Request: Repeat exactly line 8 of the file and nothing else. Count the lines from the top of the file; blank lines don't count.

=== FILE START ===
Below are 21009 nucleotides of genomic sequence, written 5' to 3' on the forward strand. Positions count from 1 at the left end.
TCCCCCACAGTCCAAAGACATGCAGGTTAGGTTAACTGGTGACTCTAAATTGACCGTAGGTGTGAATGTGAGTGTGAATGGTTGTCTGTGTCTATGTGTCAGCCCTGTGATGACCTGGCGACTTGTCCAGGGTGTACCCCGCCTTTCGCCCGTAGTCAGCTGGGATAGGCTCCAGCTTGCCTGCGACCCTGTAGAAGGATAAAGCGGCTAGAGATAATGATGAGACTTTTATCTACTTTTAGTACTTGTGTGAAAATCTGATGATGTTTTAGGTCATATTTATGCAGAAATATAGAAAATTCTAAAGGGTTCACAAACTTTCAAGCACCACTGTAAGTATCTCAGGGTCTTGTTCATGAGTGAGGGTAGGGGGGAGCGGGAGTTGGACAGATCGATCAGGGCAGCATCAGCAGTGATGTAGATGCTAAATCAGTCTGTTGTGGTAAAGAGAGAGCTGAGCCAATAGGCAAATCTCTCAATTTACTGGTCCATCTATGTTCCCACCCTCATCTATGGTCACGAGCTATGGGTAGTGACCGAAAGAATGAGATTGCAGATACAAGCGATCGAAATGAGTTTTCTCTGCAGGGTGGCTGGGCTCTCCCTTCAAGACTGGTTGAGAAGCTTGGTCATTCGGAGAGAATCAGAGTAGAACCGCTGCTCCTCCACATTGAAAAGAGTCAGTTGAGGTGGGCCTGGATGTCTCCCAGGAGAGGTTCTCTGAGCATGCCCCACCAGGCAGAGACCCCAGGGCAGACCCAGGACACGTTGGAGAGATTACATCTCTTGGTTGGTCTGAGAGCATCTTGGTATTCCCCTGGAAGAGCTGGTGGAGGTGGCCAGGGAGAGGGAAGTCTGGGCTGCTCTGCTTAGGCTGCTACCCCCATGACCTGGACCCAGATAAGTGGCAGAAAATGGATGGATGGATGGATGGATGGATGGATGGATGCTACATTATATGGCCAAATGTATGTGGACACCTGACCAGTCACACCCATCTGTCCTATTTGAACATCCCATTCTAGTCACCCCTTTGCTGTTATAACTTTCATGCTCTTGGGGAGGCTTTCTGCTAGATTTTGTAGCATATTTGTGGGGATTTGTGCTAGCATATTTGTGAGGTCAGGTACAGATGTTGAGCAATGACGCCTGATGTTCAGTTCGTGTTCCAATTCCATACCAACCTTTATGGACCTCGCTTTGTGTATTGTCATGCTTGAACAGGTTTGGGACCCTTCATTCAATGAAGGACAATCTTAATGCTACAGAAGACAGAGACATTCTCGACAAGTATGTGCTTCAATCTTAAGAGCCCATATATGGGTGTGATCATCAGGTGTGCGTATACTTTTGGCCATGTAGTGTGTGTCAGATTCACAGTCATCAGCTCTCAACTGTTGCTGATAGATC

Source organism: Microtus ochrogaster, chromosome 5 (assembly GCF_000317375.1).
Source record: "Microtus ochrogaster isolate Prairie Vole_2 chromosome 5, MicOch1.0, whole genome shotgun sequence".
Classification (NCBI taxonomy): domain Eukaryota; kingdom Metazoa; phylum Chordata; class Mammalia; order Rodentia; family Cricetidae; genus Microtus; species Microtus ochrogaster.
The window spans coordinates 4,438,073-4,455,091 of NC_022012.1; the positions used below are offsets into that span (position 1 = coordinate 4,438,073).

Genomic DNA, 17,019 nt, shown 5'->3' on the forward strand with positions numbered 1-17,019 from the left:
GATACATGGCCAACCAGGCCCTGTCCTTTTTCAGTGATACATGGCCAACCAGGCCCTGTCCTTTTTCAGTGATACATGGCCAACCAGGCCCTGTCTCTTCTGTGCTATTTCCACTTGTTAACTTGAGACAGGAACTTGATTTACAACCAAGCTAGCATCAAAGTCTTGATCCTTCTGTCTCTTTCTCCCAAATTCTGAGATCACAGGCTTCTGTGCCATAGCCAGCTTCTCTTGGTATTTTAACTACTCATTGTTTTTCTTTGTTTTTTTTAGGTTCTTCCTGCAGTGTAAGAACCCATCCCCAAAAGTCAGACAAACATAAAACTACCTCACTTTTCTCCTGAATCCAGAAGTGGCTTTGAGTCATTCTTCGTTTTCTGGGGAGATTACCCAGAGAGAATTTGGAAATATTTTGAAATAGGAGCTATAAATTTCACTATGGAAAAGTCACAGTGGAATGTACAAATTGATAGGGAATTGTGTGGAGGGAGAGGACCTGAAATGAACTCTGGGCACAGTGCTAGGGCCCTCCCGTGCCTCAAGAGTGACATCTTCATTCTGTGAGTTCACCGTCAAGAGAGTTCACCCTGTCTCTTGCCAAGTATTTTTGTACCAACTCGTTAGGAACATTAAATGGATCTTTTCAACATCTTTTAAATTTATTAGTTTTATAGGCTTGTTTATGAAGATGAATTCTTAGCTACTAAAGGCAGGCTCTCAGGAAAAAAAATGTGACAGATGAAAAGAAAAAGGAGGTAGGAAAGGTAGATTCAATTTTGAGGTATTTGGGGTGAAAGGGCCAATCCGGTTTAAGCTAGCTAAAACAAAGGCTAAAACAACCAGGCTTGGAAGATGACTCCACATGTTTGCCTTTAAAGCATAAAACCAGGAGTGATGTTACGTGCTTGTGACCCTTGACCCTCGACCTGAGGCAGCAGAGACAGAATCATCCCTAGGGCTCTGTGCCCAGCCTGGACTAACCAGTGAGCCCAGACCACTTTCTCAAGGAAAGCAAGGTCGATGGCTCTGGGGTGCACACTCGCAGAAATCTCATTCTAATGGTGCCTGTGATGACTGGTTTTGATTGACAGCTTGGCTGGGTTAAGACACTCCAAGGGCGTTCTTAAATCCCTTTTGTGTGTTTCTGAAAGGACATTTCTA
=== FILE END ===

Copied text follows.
GATACATGGCCAACCAGGCCCTGTCCTTTTTCAGTGATACATGGCCAACCAGGCCCTGTCCTTTTTCAGTGATACATGGCCAACCAGGCCCTGTCTCTTCTGTGCTATTTCCACTTGTTAACTTGAGACAGGAACTTGATTTACAACCAAGCTAGCATCAAAGTCTTGATCCTTCTGTCTCTTTCTCCCAAATTCTGAGATCACAGGCTTCTGTGCCATAGCCAGCTTCTCTTGGTATTTTAACTACTCATTGTTTTTCTTTGTTTTTTTTAGGTTCTTCCTGCAGTGTAAGAACCCATCCCCAAAAGTCAGACAAACATAAAACTACCTCACTTTTCTCCTGAATCCAGAAGTGGCTTTGAGTCATTCTTCGTTTTCTGGGGAGATTACCCAGAGAGAATTTGGAAATATTTTGAAATAGGAGCTATAAATTTCACTATGGAAAAGTCACAGTGGAATGTACAAATTGATAGGGAATTGTGTGGAGGGAGAGGACCTGAAATGAACTCTGGGCACAGTGCTAGGGCCCTCCCGTGCCTCAAGAGTGACATCTTCATTCTGTGAGTTCACCGTCAAGAGAGTTCACCCTGTCTCTTGCCAAGTATTTTTGTACCAACTCGTTAGGAACATTAAATGGATCTTTTCAACATCTTTTAAATTTATTAGTTTTATAGGCTTGTTTATGAAGATGAATTCTTAGCTACTAAAGGCAGGCTCTCAGGAAAAAAAATGTGACAGATGAAAAGAAAAAGGAGGTAGGAAAGGTAGATTCAATTTTGAGGTATTTGGGGTGAAAGGGCCAATCCGGTTTAAGCTAGCTAAAACAAAGGCTAAAACAACCAGGCTTGGAAGATGACTCCACATGTTTGCCTTTAAAGCATAAAACCAGGAGTGATGTTACGTGCTTGTGACCCTTGACCCTCGACCTGAGGCAGCAGAGACAGAATCATCCCTAGGGCTCTGTGCCCAGCCTGGACTAACCAGTGAGCCCAGACCACTTTCTCAAGGAAAGCAAGGTCGATGGCTCTGGGGTGCACACTCGCAGAAATCTCATTCTAATGGTGCCTGTGATGACTGGTTTTGATTGACAGCTTGGCTGGGTTAAGACACTCCAAGGGCGTTCTTAAATCCCTTTTGTGTGTTTCTGAAAGGACATTTCTA